Comparison of Glomerular Filtration Rate Estimated by Three

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Comparison of Glomerular Filtration Rate Estimated by Three

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European Journal of Clinical Medicine www.ej-clinicmed.org

RESEARCH ARTICLE

Comparison of Glomerular Filtration Rate Estimated by Three Methods in a Pakistani Community Cohort
Ashar Alam, Sundus Iftikhar, and Naila Baig-Ansari

ABSTRACT
Background: Estimated glomerular filtration rate (eGFR) has always been considered a better and more accurate method to assess kidney function as compared to serum creatinine. Various equations such as the CockroftGault equation corrected for surface area (CG-CRTD), the four-variable Modification of Diet in Renal Disease equation (MDRD) and 2009 Chronic Kidney Disease Epidemiology Collaboration equation (CKD-EPI) have been derived to estimate GFR. In the South Asian region, the CKD-EPI equation has not been validated or compared with other equations. This study compares eGFR in a Pakistani community cohort calculated by all three equations.
Results: Serum creatinine was measured using Kinetic Colorimetric Assay in alkaline medium for 461 individuals age 15 and above. Less than half of the participants (47% by CG-CRTD, 40% by MDRD, 52% by CKD-EPI) had eGFR 90 ml/min per 1.73 m2 and for participants with eGFR 120 ml/min per 1.73 m2 , the percentages were even lower (15%, 12%, and 22% respectively). All the equations were linearly associated with each other, but the error estimation depicted that majority of the individual differences were ≥5 and ≤-5, and very few were within ±1 indicating less degree of agreement between the formulas. Age was significantly but negatively correlated with all the three formulas in their classification of patients as per eGFR Conclusion: Our study found that the values of estimated GFR are on lower side for Pakistanis as compared to the western population. The equations available for estimation of GFR even though associated linearly with each other have significant individual differences. Thirdly, using eGFR to classify CKD should have a better consideration of physiological agerelated decline in GFR. All of these findings necessitate having an adequately funded randomized study measuring true GFR of this population and at the same time validating eGFR equations to find the normal GFR ranges of South Asians.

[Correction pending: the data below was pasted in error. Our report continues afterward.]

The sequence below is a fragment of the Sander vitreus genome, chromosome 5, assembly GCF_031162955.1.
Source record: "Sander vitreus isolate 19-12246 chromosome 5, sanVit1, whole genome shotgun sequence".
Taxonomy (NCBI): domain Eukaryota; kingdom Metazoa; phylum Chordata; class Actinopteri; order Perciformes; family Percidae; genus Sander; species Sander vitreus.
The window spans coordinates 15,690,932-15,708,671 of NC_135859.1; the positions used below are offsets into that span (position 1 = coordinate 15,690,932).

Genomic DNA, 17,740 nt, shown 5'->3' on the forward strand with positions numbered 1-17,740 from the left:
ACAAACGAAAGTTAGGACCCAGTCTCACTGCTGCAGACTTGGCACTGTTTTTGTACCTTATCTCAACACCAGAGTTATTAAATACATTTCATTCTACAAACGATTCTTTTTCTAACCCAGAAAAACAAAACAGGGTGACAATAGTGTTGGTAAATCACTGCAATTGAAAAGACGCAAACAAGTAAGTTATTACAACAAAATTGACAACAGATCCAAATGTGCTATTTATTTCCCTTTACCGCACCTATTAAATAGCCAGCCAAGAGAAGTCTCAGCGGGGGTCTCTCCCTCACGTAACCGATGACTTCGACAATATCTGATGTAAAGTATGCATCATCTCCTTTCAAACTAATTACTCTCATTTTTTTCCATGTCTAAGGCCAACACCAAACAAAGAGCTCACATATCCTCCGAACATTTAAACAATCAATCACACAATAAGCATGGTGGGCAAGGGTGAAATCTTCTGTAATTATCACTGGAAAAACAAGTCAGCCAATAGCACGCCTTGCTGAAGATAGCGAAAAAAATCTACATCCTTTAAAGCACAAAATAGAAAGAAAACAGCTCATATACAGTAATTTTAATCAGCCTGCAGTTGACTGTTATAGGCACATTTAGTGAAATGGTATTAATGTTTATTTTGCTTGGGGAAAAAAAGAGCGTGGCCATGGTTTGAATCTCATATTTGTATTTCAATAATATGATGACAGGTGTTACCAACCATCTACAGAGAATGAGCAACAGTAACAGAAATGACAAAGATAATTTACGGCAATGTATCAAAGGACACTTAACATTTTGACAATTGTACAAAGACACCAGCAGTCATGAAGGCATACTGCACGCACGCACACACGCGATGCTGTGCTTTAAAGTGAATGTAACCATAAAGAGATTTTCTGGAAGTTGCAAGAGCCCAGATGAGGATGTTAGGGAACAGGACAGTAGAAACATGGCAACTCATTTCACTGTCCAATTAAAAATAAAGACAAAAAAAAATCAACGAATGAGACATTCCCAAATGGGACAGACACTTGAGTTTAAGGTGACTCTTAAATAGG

Published Online: June 26, 2021
ISSN: 2736-5476
DOI:10.24018/ejclinicmed.2021.2.3.60
Ashar Alam* Department of Nephrology, The Indus Hospital, Korangi Crossing, Karachi, Pakistan. (e-mail: [email protected]) Sundus Iftikhar Maternal and Child Health Program, IRD Pakistan, Karachi, Pakistan. (e-mail: [email protected]) Naila Baig-Ansari Indus Hospital Research Center (IHRC), The Indus Hospital, Korangi Crossing, Karachi, Pakistan. (e-mail: [email protected])
*Corresponding Author

Keywords: calculated GFR, chronic kidney disease, estimated GFR, Pakistan.

I. INTRODUCTION
Non-communicable diseases (NCDs) present a significant global health challenge in the current century and have replaced communicable diseases as the most common causes of morbidity and premature mortality worldwide. The chronic kidney disease (CKD) has emerged now as a separate NCD and requires classification based on glomerular filtration rate (GFR). The measurement of true GFR is cumbersome and requires iothalamate or some other suitable substance to be injected into the human body. Therefore, various recognized organizations recommend that clinical laboratories report estimated GFR (eGFR) that provide more accurate assessment of the level of kidney function than serum creatinine alone [1]-[3]. Multiple equations have been derived to estimate GFR including the earliest Cockroft-Gault

equation (CG-CRTD) [4], the later Modification of Diet in Renal Disease study equation (MDRD) [5] and the 2009 Chronic Kidney Disease Epidemiology Collaboration equation (CKD-EPI) [6]. Validation studies have also been performed on these equations mostly in western parts of the world [3], [7]-[11]. In South Asia that makes around 23.5% of the whole world population according to latest World Bank data available online, a few studies [12]-[15] had compared Cockroft-Gault and MDRD equations but CKD-EPI equation that is relatively newer has never been validated or compared with other equations in this region.